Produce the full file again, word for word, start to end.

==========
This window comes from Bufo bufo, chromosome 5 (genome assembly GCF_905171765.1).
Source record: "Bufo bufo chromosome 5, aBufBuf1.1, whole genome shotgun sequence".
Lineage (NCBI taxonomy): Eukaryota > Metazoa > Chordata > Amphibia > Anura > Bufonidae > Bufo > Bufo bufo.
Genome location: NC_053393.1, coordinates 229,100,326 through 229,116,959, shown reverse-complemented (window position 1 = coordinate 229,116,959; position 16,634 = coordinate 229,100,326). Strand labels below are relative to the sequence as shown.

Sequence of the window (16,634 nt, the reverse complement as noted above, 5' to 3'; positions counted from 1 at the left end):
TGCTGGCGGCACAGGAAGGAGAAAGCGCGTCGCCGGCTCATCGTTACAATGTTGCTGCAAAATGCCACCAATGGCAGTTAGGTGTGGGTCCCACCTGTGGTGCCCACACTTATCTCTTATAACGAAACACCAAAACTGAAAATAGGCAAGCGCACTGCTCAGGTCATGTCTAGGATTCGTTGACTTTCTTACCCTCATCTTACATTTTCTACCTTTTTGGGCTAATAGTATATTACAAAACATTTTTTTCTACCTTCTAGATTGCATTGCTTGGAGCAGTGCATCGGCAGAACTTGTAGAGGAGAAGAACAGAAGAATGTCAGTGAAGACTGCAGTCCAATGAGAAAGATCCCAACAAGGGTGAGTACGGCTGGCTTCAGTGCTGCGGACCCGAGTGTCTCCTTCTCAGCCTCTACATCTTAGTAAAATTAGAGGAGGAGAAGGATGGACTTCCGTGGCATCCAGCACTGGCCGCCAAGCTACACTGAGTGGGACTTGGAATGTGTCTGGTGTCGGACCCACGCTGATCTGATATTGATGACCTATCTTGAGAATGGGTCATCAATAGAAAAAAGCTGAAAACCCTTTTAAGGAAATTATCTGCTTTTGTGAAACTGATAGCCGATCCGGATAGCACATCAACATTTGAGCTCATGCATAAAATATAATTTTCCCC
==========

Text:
This window comes from Bufo bufo, chromosome 5 (genome assembly GCF_905171765.1).
Source record: "Bufo bufo chromosome 5, aBufBuf1.1, whole genome shotgun sequence".
Lineage (NCBI taxonomy): Eukaryota > Metazoa > Chordata > Amphibia > Anura > Bufonidae > Bufo > Bufo bufo.
Genome location: NC_053393.1, coordinates 229,100,326 through 229,116,959, shown reverse-complemented (window position 1 = coordinate 229,116,959; position 16,634 = coordinate 229,100,326). Strand labels below are relative to the sequence as shown.

Sequence of the window (16,634 nt, the reverse complement as noted above, 5' to 3'; positions counted from 1 at the left end):
TGCTGGCGGCACAGGAAGGAGAAAGCGCGTCGCCGGCTCATCGTTACAATGTTGCTGCAAAATGCCACCAATGGCAGTTAGGTGTGGGTCCCACCTGTGGTGCCCACACTTATCTCTTATAACGAAACACCAAAACTGAAAATAGGCAAGCGCACTGCTCAGGTCATGTCTAGGATTCGTTGACTTTCTTACCCTCATCTTACATTTTCTACCTTTTTGGGCTAATAGTATATTACAAAACATTTTTTTCTACCTTCTAGATTGCATTGCTTGGAGCAGTGCATCGGCAGAACTTGTAGAGGAGAAGAACAGAAGAATGTCAGTGAAGACTGCAGTCCAATGAGAAAGATCCCAACAAGGGTGAGTACGGCTGGCTTCAGTGCTGCGGACCCGAGTGTCTCCTTCTCAGCCTCTACATCTTAGTAAAATTAGAGGAGGAGAAGGATGGACTTCCGTGGCATCCAGCACTGGCCGCCAAGCTACACTGAGTGGGACTTGGAATGTGTCTGGTGTCGGACCCACGCTGATCTGATATTGATGACCTATCTTGAGAATGGGTCATCAATAGAAAAAAGCTGAAAACCCTTTTAAGGAAATTATCTGCTTTTGTGAAACTGATAGCCGATCCGGATAGCACATCAACATTTGAGCTCATGCATAAAATATAATTTTCCCC